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An ESG framework can be used to assess the company’s position and areas of weakness and draw out non-financial risks and opportunities available to the company.

The subjects that Environmental, Social and Corporate Governance (ESG) covers depend on each company’s internal and external activities, but broadly will usually include:

  • Shareholder structure
  • Board and workplace diversity
  • Employee engagement
  • Community engagement
  • Business ethics
  • Greenhouse gas emissions created by the company both directly and indirectly
  • Other metrics related to environmental measures undertaken by the company
  • Executive compensation
  • Company policies
  • Tax transparency
  • Risk management
  • Anti-competitive practices

ESG has been a continuously developing subject. Many larger companies and groups have chosen to look at it in the light of the UN Sustainability Goals, focusing each of the 17 points in a way that allows them to improve their results and develop action plans for the future. ESG attracts investment from socially conscious shareholders; and following recent ‘greenwashing’ scandals those shareholders are now demanding the accurate reporting of results. Shareholders are very focused on ESG subjects.

Until recently ESG was only voluntarily reported on by companies, however it is beginning to be legislated for, and measured by external agencies. The lack of complete and standardised measurements is causing investors difficulties in their assessment of prospective investments and can disadvantage some companies. Companies’ focus on shareholder welfare should remain a priority to ensure future investment and these metrics form a part of that welfare. Companies who prioritise ESG have better staff retention.

What are the ESG regulations & legislation?

Existing and new regulations and legislation include:

  • Voluntary Disclosures – Proxy firms are requiring companies to detail information relating to ESG topics.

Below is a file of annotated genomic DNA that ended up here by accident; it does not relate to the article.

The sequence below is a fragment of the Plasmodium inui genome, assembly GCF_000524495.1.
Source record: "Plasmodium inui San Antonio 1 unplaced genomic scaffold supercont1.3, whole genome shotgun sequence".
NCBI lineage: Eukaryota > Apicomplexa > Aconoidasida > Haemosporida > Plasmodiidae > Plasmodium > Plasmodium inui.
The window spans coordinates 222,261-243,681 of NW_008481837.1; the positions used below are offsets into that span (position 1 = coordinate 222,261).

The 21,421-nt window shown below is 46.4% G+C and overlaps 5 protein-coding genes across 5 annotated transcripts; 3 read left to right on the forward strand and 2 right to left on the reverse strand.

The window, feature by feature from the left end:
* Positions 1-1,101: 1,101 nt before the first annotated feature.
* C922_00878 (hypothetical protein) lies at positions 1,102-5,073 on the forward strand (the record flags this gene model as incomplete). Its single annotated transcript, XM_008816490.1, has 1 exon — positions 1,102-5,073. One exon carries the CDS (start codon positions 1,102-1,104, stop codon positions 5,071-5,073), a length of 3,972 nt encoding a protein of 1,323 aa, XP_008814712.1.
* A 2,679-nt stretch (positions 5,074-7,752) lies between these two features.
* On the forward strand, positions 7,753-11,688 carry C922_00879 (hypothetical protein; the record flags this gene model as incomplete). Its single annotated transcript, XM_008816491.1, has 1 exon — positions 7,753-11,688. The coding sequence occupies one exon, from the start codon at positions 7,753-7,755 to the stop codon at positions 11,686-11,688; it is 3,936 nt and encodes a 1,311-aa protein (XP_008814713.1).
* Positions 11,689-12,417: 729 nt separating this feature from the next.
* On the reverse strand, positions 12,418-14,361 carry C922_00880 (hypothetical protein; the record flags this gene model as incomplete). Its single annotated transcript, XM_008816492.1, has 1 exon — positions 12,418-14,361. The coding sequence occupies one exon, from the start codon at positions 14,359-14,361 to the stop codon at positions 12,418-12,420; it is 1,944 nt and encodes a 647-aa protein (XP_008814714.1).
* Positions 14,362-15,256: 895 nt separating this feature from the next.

• SEC regulations have recently changed to include information covering climate-related disclosure and cybersecurity matters along with human capital management and board diversity disclosures. The regulatory agenda for SEC, ESG reporting regulations in 2023 is:
    • April 2023 – Climate Change Disclosure;
    • October 2023 – Investment Company Names; and
    • October 2023 – Enhanced Disclosures by Certain Investment Advisers and Investment Companies about Environmental, Social, and Governance Investment Practices.
  • EU regulation – Companies operating in the EU will need to be aware of the Corporate Sustainability Reporting Directive (CSRD), effective January 1, 2024. The Directive also applies to non-EU companies with net turnover in the EU in excess of €150 million. Detailed rules are being drafted by European Financial Reporting Advisory Group (EFRAG); and
  • Climate related disclosures in the UK – The London Stock Exchange have had to include climate-related disclosures on a “comply or explain” basis in their reporting since January 1, 2022. The Sustainability Disclosure Rules that were being developed by the UK government have been paused due to a change in approach, but these may be revived at a later date.

We hope you find this blog informative and insightful. ESG is a wide subject affecting many companies. Should you need assistance with how the legislative and regulatory changes will need to be considered and reported upon within your company, or think you may require company secretarial services or assistance with any of the matters covered in our Insights blog, please do not hesitate to contact us for an initial consultation at